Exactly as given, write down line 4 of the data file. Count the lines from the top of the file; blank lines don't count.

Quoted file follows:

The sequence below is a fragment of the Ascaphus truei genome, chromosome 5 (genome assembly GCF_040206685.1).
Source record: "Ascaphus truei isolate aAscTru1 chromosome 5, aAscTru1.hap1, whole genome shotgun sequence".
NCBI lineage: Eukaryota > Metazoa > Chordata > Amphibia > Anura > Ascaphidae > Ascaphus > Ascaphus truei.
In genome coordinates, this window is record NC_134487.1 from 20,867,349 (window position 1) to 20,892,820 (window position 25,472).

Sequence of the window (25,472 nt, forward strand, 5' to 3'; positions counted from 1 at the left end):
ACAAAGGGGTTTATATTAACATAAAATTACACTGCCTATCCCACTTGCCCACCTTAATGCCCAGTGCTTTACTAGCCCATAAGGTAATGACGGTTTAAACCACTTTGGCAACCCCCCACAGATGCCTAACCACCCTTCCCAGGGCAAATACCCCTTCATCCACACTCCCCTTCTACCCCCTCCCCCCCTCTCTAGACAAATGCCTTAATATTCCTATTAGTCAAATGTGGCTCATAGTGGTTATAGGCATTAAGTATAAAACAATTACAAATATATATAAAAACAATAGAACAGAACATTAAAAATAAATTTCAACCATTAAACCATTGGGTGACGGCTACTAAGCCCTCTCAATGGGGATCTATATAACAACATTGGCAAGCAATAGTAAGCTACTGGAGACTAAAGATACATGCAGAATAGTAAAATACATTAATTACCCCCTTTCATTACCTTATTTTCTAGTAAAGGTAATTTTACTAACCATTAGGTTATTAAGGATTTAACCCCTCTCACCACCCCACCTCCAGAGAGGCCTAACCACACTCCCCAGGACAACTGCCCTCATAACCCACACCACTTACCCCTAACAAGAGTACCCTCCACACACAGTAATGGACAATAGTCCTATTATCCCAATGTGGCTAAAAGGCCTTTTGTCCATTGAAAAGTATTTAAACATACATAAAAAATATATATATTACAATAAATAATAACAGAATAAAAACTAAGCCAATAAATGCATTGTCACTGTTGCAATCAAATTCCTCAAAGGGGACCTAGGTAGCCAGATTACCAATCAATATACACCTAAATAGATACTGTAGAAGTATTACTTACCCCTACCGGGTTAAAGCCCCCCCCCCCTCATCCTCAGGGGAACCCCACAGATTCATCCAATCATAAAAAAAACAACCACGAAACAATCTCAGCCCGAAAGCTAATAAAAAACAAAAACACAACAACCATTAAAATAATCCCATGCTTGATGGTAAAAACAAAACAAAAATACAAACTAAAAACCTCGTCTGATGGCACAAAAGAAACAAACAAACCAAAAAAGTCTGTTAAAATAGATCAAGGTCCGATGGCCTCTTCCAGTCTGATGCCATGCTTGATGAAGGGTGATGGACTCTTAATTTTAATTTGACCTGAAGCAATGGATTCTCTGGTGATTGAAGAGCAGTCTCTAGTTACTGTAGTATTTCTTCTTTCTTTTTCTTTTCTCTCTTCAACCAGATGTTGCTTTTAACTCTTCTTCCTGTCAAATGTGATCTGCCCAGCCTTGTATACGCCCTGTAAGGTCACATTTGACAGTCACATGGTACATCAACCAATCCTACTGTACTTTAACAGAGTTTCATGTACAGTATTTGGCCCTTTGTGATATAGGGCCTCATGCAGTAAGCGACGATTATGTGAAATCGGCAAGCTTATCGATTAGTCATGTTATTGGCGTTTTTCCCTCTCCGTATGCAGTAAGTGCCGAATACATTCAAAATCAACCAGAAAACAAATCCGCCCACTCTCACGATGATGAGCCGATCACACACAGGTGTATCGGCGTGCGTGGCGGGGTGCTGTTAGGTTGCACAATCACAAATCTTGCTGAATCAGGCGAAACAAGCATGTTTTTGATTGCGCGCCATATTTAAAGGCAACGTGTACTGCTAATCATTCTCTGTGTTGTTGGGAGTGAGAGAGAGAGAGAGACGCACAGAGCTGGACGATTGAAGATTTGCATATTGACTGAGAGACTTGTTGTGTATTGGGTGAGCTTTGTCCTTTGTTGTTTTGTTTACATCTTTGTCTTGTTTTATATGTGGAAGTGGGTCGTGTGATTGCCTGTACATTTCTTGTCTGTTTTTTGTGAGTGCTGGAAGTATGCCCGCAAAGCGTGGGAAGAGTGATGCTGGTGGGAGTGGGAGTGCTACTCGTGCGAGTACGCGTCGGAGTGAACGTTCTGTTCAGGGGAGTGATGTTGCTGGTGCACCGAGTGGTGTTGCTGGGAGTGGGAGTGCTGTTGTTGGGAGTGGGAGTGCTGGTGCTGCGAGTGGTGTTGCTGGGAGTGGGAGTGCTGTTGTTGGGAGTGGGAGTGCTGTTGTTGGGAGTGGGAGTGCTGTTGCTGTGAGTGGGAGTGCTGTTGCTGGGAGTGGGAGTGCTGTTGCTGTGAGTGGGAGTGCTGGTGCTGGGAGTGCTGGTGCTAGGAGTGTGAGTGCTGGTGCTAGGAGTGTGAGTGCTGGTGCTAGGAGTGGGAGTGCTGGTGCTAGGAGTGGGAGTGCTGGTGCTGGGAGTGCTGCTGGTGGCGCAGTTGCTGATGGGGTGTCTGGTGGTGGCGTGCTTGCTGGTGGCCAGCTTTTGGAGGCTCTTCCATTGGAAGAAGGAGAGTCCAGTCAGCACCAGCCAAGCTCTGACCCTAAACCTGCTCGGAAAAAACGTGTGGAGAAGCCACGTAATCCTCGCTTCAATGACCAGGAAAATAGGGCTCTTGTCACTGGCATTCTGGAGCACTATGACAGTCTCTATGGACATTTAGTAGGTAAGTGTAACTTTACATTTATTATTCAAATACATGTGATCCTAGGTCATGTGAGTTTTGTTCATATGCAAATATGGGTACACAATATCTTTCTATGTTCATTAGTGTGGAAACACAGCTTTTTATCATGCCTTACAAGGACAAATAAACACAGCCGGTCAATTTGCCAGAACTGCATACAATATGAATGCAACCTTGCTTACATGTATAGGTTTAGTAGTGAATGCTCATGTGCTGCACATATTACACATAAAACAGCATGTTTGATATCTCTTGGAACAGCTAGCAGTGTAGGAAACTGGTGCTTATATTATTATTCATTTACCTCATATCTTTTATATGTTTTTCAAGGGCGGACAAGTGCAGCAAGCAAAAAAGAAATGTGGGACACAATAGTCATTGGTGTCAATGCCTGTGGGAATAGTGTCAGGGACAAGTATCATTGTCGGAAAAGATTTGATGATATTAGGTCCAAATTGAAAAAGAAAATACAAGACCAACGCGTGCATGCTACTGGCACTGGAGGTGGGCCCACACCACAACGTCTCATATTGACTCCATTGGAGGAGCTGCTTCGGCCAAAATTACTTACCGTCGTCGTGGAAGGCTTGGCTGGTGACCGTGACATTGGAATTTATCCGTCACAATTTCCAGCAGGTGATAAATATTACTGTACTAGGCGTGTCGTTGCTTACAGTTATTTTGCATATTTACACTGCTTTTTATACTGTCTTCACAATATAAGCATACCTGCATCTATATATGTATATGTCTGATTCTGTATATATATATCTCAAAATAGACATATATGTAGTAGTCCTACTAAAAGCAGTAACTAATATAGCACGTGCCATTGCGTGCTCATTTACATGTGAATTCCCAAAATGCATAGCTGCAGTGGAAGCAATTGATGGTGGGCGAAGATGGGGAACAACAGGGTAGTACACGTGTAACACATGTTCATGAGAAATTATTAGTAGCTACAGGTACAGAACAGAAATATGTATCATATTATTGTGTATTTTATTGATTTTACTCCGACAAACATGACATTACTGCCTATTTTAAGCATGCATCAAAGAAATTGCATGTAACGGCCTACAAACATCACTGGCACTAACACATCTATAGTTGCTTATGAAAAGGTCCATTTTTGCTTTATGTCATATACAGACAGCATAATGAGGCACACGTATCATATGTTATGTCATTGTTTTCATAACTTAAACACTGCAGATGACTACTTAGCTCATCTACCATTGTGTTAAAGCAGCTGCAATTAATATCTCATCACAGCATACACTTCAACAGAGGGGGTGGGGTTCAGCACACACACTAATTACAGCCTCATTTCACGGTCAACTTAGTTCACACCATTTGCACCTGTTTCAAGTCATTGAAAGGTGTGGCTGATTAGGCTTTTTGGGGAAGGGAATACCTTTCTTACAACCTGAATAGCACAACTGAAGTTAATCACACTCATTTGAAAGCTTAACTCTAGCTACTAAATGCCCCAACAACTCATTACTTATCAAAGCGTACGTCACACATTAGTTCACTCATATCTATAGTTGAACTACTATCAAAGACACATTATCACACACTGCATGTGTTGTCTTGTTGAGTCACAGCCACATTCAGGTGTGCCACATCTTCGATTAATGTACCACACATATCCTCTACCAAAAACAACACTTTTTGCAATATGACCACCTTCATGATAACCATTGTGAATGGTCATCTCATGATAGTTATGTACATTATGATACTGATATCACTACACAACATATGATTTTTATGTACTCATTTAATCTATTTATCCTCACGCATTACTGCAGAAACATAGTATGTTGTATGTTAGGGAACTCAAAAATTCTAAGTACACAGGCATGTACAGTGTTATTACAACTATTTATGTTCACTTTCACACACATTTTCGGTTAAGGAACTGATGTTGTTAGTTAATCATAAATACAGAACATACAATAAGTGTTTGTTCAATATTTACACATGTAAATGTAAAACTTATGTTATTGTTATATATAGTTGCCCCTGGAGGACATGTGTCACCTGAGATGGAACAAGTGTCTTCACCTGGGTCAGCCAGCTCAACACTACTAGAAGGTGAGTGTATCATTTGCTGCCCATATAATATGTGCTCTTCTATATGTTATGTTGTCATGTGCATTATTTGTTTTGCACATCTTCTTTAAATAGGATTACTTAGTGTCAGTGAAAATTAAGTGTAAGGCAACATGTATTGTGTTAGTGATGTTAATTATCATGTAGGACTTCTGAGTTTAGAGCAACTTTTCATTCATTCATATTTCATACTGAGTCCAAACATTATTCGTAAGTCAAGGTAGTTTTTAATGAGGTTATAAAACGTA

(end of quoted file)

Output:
In genome coordinates, this window is record NC_134487.1 from 20,867,349 (window position 1) to 20,892,820 (window position 25,472).